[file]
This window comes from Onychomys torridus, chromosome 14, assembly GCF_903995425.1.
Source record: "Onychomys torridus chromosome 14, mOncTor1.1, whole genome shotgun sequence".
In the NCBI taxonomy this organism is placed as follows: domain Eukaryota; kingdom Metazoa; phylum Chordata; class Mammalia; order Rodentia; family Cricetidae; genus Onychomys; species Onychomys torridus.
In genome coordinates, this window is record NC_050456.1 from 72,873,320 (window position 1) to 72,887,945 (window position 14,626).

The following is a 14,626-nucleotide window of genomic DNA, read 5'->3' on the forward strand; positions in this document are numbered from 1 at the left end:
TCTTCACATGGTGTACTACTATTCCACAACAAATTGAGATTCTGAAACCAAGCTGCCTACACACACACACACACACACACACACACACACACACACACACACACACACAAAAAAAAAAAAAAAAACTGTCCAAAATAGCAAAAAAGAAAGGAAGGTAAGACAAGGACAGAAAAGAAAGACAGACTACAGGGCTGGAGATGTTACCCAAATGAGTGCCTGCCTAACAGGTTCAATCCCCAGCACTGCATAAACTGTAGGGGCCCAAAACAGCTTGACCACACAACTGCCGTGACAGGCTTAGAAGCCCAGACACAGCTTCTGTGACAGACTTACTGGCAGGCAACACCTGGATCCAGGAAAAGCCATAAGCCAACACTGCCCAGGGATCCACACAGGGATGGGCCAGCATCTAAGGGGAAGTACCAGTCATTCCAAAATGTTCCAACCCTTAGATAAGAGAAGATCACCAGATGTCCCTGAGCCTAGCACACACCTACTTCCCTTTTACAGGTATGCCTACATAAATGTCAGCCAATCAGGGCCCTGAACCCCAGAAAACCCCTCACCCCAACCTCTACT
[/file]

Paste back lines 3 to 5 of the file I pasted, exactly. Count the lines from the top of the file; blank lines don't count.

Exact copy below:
In the NCBI taxonomy this organism is placed as follows: domain Eukaryota; kingdom Metazoa; phylum Chordata; class Mammalia; order Rodentia; family Cricetidae; genus Onychomys; species Onychomys torridus.
In genome coordinates, this window is record NC_050456.1 from 72,873,320 (window position 1) to 72,887,945 (window position 14,626).

The following is a 14,626-nucleotide window of genomic DNA, read 5'->3' on the forward strand; positions in this document are numbered from 1 at the left end: